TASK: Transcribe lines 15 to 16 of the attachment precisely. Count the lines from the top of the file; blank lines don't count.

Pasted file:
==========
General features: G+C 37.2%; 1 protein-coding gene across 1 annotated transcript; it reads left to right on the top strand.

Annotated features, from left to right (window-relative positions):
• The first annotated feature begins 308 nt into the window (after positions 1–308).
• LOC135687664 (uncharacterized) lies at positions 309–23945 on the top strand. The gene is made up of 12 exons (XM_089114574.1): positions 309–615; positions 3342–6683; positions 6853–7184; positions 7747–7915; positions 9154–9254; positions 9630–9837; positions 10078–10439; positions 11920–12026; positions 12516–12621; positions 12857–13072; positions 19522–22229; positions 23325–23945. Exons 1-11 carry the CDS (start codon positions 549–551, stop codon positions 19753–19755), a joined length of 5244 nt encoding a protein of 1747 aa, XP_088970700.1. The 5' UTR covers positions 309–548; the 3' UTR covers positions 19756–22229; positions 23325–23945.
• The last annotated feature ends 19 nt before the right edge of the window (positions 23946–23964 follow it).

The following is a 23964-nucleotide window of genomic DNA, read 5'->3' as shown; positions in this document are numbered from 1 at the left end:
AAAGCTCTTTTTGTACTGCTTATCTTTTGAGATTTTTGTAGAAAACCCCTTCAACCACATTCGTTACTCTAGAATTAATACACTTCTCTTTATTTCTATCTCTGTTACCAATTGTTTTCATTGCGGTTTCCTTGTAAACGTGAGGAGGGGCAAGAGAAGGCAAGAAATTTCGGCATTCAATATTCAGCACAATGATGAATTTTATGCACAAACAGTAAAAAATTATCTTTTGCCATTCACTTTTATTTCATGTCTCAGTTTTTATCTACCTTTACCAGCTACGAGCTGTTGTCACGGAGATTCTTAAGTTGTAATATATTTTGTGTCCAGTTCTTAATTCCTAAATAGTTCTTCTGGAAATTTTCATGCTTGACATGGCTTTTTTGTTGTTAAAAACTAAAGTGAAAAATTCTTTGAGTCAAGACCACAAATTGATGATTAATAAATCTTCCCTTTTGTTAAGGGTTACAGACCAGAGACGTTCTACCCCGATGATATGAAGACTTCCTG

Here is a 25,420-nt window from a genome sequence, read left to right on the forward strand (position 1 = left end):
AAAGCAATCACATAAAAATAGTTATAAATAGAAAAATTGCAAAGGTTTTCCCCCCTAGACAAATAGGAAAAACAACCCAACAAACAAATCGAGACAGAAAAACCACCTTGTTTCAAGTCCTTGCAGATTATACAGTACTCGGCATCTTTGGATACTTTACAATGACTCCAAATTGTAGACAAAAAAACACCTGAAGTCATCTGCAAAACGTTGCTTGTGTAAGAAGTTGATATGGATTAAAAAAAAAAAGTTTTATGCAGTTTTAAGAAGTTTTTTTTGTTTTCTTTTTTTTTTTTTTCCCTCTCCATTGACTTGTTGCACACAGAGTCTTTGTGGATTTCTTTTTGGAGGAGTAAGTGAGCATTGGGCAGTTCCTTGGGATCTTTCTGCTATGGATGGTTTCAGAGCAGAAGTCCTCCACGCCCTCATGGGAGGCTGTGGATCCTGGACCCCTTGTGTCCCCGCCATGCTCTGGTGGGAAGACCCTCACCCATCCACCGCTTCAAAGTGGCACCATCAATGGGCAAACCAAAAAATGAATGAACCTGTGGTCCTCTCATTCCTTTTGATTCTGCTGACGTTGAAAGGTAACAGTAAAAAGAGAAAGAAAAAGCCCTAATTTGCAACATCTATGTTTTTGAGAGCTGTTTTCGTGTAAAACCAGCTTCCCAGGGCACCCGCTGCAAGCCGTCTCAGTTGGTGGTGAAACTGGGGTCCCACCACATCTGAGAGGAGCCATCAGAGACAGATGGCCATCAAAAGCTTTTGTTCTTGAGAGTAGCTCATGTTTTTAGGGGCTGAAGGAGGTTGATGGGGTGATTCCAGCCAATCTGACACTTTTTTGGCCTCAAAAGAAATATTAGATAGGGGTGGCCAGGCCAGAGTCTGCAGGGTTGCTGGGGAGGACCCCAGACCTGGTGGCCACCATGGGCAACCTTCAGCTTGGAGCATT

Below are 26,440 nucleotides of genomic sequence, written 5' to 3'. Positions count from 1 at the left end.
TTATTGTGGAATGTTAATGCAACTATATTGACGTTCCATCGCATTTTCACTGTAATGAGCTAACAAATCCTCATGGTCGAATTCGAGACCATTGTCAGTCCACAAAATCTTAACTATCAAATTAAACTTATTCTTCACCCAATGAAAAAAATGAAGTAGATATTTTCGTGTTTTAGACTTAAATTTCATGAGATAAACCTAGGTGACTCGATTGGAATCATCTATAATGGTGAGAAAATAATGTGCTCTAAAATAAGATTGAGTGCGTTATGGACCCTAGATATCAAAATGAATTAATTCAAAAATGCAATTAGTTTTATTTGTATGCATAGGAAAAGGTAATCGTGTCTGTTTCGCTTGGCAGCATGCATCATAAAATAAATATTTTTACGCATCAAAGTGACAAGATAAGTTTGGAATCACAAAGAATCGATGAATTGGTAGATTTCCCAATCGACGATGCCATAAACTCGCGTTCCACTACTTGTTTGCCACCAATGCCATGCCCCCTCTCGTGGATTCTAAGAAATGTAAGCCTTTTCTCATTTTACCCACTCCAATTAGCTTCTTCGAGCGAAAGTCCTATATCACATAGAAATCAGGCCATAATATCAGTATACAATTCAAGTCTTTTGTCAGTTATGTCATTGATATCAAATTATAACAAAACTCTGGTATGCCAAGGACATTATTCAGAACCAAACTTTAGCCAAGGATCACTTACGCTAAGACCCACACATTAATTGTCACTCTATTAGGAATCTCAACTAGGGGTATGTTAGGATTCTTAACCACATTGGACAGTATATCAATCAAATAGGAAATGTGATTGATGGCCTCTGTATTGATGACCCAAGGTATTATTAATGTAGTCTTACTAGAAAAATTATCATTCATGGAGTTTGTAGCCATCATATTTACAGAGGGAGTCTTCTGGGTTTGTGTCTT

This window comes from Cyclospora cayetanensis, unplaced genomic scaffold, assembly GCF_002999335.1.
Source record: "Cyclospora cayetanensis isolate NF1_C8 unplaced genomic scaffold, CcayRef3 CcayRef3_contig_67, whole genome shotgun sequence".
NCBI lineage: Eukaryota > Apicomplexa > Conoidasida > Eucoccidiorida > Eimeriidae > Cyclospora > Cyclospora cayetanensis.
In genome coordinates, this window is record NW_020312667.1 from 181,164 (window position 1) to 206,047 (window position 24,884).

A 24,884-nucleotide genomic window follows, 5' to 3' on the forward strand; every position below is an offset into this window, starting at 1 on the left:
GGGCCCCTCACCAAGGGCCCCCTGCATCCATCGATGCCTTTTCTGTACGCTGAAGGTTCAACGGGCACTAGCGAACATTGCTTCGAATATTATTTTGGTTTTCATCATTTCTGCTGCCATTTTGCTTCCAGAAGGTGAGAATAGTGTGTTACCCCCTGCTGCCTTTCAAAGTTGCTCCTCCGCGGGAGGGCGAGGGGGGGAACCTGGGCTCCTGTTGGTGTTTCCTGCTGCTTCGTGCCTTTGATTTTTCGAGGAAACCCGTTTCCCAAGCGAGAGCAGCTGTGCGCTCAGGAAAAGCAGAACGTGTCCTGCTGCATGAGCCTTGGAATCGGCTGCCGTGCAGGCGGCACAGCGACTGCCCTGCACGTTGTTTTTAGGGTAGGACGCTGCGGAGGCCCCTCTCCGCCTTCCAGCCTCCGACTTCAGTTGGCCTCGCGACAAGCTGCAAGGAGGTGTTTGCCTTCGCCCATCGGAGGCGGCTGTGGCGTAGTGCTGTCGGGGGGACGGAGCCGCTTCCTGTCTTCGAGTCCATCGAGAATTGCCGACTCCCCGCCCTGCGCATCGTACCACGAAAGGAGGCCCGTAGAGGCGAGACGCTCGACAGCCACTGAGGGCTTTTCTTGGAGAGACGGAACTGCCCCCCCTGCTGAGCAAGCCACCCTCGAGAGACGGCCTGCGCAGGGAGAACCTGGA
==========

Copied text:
In genome coordinates, this window is record NW_020312667.1 from 181,164 (window position 1) to 206,047 (window position 24,884).

A 24,884-nucleotide genomic window follows, 5' to 3' on the forward strand; every position below is an offset into this window, starting at 1 on the left: